For specimen preparation, the adhesive is applied to prepared dentin and a large restorative material plug incrementally polymerized onto adhesive. After storage duration, this assembly is sectioned using precision circular saws into 1-mm thick slices, which are then cut into sticks of about 1 × 1 mm [45]. Some approaches trim such sticks to dumbbell or hourglass shapes [66, 67]. After specimen preparation, specimens are mounted on a variety of jig designs using fast setting glues to standardize sample fixation to the universal testing machine for loading [68, 69] (Figure 5).

Figure 5.

Schematic presentation of a microtensile bond strength test.

The advantages of this method are that, only a few extracted teeth are required, regional dentin differences can be examined and it is easier to distinguish between different materials, the better stress distribution at the true interface, ability to test irregular surfaces and very small areas and facilitates microscopic examinations of the failed bonds due to smaller areas [70, 71]. The major disadvantage of microtensile bond strength test is the rather labor-intensive, technically demanding and relatively fragile sample preparation technique. Sawing and trimming of the test samples appear to be the most technique sensitive part of microtensile bond strength test [70]. Interfacial stress during sample preparation is reflected by the number of pretest failures, as often occurs with lower-performance adhesives or on brittle substrates [45]. Special care should be taken to avoid/reduce the production of microfractures at the interface during specimen preparation. They may weaken the bond and, thus, reduce the actual bond strength [72].

4.4. Dynamic fatigue measurement

Fatigue can be defined as the failure of mechanical properties after repeated applications of stresses, at a level well below the ultimate fracture strength of the material interface [73]. During the restoration survived in mouth, a restoration is sustained to cyclic loading, in the long term this loading may possibly lead to marginal deterioration and loss of the restoration [12]. Therefore, fatigue testing of dental adhesives is expected to better determine their performance. But also, there is no standard fatigue test for dental adhesives. Possible methods are a cyclic shear test [74], a cyclic tensile test [75], or a cyclic push-out test [76]. Another possibility is loading not only the interface but the whole tooth until the tooth-restoration complex fails [77]. A microrotary fatigue device has been developed for dynamic tests of tooth-composite interfaces [78]. In this method, bar-type samples prepared with a rounded, constricted interface were clamped in a pin-chuck and connected to a stepping motor with the free end loaded with a certain weight. By rotating the specimen, each spot at the outer surface of the interface undergo compressive and tensile loading [79].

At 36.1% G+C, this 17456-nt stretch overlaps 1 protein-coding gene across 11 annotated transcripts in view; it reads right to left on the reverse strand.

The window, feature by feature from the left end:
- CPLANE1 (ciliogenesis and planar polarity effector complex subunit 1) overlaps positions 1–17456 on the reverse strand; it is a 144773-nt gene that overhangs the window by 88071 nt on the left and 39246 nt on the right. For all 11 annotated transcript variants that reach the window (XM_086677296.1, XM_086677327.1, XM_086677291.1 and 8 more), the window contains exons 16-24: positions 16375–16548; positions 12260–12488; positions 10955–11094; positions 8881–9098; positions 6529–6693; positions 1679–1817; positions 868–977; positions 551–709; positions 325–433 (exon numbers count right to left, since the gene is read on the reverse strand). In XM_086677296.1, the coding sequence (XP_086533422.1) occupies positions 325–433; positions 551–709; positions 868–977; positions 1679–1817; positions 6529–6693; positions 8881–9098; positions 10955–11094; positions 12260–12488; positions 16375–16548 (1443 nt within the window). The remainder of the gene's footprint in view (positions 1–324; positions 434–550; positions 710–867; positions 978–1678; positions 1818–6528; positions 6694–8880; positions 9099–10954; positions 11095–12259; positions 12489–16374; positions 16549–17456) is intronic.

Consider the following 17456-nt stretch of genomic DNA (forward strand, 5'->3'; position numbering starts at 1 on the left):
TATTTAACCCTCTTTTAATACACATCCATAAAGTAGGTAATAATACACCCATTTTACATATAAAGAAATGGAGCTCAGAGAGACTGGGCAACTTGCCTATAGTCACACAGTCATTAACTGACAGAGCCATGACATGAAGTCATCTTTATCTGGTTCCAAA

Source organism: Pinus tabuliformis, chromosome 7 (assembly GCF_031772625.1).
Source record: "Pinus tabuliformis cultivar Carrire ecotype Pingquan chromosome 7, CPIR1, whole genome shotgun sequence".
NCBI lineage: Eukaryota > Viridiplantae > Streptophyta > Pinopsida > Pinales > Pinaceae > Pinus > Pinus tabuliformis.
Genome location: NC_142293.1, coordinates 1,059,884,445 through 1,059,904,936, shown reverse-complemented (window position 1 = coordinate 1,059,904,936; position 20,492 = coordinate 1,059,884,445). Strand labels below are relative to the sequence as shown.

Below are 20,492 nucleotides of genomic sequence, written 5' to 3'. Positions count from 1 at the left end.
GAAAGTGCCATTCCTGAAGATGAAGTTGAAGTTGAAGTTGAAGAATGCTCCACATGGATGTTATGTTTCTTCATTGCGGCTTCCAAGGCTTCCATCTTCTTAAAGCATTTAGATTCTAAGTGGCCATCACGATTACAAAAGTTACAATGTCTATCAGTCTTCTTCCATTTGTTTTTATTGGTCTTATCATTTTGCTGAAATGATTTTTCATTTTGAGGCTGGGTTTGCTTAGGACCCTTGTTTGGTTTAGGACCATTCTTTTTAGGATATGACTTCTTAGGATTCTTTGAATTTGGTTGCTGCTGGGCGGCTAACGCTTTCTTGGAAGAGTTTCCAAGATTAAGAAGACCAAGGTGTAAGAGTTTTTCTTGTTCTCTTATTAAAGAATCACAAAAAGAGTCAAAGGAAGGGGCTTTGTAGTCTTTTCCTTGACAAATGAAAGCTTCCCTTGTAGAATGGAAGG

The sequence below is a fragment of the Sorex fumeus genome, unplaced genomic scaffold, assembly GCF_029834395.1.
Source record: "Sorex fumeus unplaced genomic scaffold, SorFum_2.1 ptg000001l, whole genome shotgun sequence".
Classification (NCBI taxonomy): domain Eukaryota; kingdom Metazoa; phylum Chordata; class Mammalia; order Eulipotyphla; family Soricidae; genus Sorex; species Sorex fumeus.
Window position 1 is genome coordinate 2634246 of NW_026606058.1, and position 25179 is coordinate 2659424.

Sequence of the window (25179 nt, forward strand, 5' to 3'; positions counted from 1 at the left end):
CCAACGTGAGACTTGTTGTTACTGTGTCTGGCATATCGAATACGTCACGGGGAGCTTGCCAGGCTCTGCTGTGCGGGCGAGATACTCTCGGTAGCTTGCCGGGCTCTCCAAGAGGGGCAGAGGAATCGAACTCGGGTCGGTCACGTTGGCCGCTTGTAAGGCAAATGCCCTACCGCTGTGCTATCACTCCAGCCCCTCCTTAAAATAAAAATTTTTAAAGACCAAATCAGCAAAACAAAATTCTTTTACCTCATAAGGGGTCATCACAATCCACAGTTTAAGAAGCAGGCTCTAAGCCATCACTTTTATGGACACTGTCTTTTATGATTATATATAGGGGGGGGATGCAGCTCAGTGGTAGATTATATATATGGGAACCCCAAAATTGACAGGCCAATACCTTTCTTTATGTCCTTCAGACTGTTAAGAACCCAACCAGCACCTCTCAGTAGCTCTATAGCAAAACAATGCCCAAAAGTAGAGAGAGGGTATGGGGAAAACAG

4.5. Push-out and pull-out test methods

Push-out method was first described by Roydhouse in 1970 [80]. Conical preparations are made in teeth and filled with restorative material. Beginning at the pulpal axial wall, dentin is removed up to the level of restoration, which is pushed out with the testing machine’s plunger. Specimen preparation is also simplified by cutting dentin into disks and making conical preparation in it. Then the disk is placed on a glass plate and the restorative material is inserted into the cavity [49] (Figure 6).

The advantages of this method are the simultaneous testing of marginal seal and adhesive bond on the same specimen [81], and taking into account the effect of polymerization stress might have in the clinical situation [74]. The disadvantage of this method is that minor degrees of composite swelling upon water storage can induce a significant amount of friction, independent from the adhesive performance [45].

Figure 6.

Schematic presentation of a push-out test.

In this method, the plunger must provide near complete coverage of the testing material without touching the root canal walls. This method is very commonly used in the analyses of post and root canal sealers adhesion in root canals. The bond strengths of cements for ceramic restorations are also measured with this method [49].

Micro push-out test is a modification of push-out test where the specimen thickness is less than or equal to 1 mm2. Micro push-out is more dependable than microtensile bond strength test while evaluating the bond strength of luted fiber posts [82]. Castellan et al. showed that a modified push-out and microtensile bond strength test revealed higher values than traditional conventional push-out and pull-out tests [83].

Figure 7.

Schematic presentation of a pull-out test.